18 Christian Parables That Are Often Misunderstood

Jesus did not create a new literary genre when He preached so strikingly in parables: He made brilliant use of a genre already of long tradition and familiar to the Mediterranean world. In Greece and Rome, rhetoricians, politicians, and philosophers employed parables. These 18 parables need to improve on modern understanding.

The Parable of the Sower 

Photo Credit: melhijad/Shutterstock.

(Matthew 13:3–9) This parable is not just about evangelism but about how people respond differently to God’s word based on the condition of their hearts. The seed is God’s word, and the soils represent people’s receptiveness or lack thereof.

The Parable of the Persistent Widow 

Photo Credit: ArtMari/Shutterstock.

(Luke 18:1–8) The parable encourages persistence in prayer but is not meant to portray God as an unjust judge who is reluctant to answer. “We must always pray and never lose heart or give up when facing obstacles, but instead, pray continually like the widow who kept coming to the unjust judge,” suggests Encounter Church. Even if an unjust judge responds to persistence, how much more will a loving God?

The Parable of the Prodigal Son 

Photo Credit: Renata Sedmakova/Shutterstock.

(Luke 15:11–32) The main point is not the prodigal son’s repentance but the father’s lavish love, undeserved forgiveness, and celebration at his return. It reveals God’s character as a loving Father who offers grace to the irreligious and morally upright.

The Parable of the Good Samaritan

Photo Credit: Renata Sedmakova/Shutterstock.

(Luke 10:30–37) Many view this as a call to compassionate action, which is valid. But its main point is to challenge the lawyer’s question, “Who is my neighbor?” Jesus shows that the neighbor is anyone in need, even a despised Samaritan.

The Parable of the Rich Fool 

Photo Credit: aradapollawat/Shutterstock.

(Luke 12:13–21) This is not a condemnation of wealth itself but of greed and finding security in possessions while neglecting one’s relationship with God. True life is not found in an abundance of things.

The Parable of the Pharisee and the Tax Collector 

Photo Credit: Sebastian_Photography/Shutterstock.

(Luke 18:9–14) The parable warns against self-righteousness and religious pride. The humble tax collector, not the boastful Pharisee, went home justified before God. Righteousness comes from repentance, not religious performance.

The Parable of the Talents 

Photo Credit: Vibe Images/Shutterstock.

(Matthew 25:14–30) This is not about utilizing natural abilities but faithfully stewarding and multiplying what God has entrusted, including the Gospel message. Neglecting to put God’s gifts to work for His kingdom has consequences.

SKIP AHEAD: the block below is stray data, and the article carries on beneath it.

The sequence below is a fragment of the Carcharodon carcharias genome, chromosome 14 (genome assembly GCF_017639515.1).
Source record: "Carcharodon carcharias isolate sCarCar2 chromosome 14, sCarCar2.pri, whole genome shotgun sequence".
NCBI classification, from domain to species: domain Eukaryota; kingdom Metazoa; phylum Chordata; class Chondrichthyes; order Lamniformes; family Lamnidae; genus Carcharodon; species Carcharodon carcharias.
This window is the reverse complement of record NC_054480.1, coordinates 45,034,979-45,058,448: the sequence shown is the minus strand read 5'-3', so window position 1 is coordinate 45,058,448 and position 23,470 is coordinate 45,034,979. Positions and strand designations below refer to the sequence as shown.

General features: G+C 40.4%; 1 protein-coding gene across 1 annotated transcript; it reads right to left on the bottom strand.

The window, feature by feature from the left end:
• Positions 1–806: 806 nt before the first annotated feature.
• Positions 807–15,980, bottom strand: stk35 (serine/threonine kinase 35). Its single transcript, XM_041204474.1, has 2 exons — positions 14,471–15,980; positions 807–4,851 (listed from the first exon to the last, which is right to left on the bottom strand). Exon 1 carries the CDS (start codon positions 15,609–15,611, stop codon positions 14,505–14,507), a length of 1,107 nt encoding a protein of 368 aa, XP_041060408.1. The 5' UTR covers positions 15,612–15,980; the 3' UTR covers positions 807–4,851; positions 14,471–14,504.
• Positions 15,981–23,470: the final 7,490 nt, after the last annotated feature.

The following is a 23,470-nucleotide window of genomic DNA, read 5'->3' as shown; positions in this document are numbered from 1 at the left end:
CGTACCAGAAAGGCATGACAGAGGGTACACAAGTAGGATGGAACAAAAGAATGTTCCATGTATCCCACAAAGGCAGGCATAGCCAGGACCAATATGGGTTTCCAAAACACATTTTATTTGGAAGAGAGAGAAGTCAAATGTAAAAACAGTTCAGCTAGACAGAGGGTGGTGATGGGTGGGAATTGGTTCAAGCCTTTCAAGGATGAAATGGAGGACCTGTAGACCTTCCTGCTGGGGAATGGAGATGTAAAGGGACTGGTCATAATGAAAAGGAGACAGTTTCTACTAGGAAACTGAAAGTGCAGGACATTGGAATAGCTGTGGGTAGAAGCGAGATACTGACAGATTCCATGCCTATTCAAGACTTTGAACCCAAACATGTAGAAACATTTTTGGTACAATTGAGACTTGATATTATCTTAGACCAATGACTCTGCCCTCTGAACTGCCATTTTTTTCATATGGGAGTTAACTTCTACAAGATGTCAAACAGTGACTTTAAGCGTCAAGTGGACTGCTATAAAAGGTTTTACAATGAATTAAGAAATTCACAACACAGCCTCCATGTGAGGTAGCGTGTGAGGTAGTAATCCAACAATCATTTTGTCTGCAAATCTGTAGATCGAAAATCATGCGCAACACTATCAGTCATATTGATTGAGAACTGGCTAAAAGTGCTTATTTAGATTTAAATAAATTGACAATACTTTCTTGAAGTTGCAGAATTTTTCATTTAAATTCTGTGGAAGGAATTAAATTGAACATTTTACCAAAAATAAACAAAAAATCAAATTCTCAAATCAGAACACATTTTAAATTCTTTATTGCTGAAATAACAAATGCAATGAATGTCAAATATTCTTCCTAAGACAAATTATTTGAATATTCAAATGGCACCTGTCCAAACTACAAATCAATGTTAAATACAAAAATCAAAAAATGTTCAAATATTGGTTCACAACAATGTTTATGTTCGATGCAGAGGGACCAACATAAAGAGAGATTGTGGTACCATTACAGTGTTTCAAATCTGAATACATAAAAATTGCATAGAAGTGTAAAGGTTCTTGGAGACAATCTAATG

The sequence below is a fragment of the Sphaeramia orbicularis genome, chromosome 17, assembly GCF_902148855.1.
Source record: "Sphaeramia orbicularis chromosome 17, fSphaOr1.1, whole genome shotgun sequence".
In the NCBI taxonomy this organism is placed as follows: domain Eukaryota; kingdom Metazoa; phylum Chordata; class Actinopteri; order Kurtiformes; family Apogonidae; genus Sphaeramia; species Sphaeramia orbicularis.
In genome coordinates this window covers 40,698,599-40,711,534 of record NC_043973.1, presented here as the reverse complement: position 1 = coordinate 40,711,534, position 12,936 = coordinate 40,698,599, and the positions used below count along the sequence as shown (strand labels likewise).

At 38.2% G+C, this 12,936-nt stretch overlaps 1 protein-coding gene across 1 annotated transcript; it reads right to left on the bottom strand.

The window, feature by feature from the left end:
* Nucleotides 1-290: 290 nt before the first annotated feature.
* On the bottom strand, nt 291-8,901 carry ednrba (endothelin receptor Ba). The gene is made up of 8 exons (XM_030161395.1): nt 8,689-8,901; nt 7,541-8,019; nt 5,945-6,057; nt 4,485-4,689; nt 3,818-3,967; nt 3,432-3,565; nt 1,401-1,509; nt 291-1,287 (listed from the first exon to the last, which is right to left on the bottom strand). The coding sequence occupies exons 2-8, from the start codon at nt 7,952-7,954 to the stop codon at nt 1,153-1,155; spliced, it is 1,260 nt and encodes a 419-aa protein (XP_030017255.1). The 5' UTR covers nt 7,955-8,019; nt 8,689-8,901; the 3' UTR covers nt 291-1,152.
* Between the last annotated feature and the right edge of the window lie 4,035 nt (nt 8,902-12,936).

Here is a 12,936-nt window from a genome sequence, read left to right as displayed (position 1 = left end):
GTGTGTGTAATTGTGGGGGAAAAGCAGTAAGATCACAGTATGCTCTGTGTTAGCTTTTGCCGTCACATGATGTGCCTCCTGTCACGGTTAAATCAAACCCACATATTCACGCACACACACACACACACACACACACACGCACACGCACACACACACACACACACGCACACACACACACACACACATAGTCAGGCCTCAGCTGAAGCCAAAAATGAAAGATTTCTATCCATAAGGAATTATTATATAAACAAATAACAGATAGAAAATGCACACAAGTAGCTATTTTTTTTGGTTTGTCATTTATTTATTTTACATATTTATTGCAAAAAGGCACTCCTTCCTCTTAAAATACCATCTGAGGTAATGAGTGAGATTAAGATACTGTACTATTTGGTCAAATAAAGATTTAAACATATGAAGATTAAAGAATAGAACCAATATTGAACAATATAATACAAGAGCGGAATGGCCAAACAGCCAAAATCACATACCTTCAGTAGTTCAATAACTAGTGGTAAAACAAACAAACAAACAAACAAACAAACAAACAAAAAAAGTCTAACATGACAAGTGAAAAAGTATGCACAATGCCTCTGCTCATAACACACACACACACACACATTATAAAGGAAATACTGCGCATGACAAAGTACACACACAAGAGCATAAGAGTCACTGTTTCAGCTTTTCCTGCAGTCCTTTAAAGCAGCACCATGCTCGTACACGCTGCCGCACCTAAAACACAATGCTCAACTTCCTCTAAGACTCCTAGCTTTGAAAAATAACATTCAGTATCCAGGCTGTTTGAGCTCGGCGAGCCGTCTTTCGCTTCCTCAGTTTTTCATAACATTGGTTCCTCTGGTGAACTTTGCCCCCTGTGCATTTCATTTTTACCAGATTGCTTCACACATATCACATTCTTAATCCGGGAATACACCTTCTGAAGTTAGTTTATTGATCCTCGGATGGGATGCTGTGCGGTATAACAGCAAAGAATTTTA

The Parable of the Mustard Seed 

Photo Credit: Sebastian_Photography/Shutterstock.

(Matthew 13:31–32) Some believe the birds nesting in the branches represent evil infiltrating the church. But Jesus’s point is that the kingdom of God starts small and seemingly insignificant yet grows to have a global impact. The BBC suggests, “The birds represent Gentile people. Jesus is saying that the Kingdom of God will include other nations and not just God’s chosen people, the Jews.”

The Parable of the Sheep and the Goats 

Photo Credit: Mihai Tamasila/Shutterstock.

(Matthew 25:31–46) This is not teaching salvation by works. The righteous are those who demonstrate their faith by caring for the needy and vulnerable, not those trying to earn salvation. Their compassion confirms their relationship with the shepherd. Today in the Word interprets the story as “These people have a different destiny. True followers of Christ, the sheep, are given eternal life and welcomed into God’s kingdom. The goats, false followers, are sent to eternal fire and punishment.”

The Parable of the Workers in the Vineyard 

Photo Credit: shine.graphics/Shutterstock.

(Matthew 20:1–16) The parable is not about economic justice but God’s generosity and grace. From an earthly perspective, the landowner seems unfair. But in God’s kingdom, He has the right to dispense grace as He chooses.

The Parable of the Rich Man and Lazarus 

Photo Credit: Moskwa/Shutterstock.

(Luke 16:19–31) This is not a literal description of the afterlife. It warns against callous indifference to the poor and finding security in wealth. In God’s kingdom, there will be a reversal of earthly status. “Death is a leveller for rich and poor,” Green Bridge summarizes.

The Parable of the Unjust Steward 

Man getting money from seller
Photo Credit: Shutterstock.